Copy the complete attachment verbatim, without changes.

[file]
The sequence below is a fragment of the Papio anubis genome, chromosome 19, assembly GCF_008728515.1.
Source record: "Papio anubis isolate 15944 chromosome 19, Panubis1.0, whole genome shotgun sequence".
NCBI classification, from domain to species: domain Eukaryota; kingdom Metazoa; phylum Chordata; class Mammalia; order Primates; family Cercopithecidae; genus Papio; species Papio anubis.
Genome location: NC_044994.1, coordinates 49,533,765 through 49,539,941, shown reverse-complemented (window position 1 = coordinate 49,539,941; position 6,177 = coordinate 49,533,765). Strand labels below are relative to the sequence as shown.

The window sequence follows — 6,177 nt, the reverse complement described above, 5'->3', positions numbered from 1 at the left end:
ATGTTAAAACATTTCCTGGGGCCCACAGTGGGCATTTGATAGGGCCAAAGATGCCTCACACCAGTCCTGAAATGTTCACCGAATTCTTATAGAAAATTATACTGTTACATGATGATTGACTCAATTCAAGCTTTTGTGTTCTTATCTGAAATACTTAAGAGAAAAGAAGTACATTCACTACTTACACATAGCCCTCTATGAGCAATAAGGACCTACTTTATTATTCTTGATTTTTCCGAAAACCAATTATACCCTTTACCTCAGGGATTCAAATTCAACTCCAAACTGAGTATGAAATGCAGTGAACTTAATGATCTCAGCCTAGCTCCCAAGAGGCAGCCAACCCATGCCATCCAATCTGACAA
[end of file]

The sequence below is a fragment of the Papio anubis genome, chromosome 19, assembly GCF_008728515.1.
Source record: "Papio anubis isolate 15944 chromosome 19, Panubis1.0, whole genome shotgun sequence".
NCBI classification, from domain to species: domain Eukaryota; kingdom Metazoa; phylum Chordata; class Mammalia; order Primates; family Cercopithecidae; genus Papio; species Papio anubis.
Genome location: NC_044994.1, coordinates 49,533,765 through 49,539,941, shown reverse-complemented (window position 1 = coordinate 49,539,941; position 6,177 = coordinate 49,533,765). Strand labels below are relative to the sequence as shown.

The window sequence follows — 6,177 nt, the reverse complement described above, 5'->3', positions numbered from 1 at the left end:
ATGTTAAAACATTTCCTGGGGCCCACAGTGGGCATTTGATAGGGCCAAAGATGCCTCACACCAGTCCTGAAATGTTCACCGAATTCTTATAGAAAATTATACTGTTACATGATGATTGACTCAATTCAAGCTTTTGTGTTCTTATCTGAAATACTTAAGAGAAAAGAAGTACATTCACTACTTACACATAGCCCTCTATGAGCAATAAGGACCTACTTTATTATTCTTGATTTTTCCGAAAACCAATTATACCCTTTACCTCAGGGATTCAAATTCAACTCCAAACTGAGTATGAAATGCAGTGAACTTAATGATCTCAGCCTAGCTCCCAAGAGGCAGCCAACCCATGCCATCCAATCTGACAA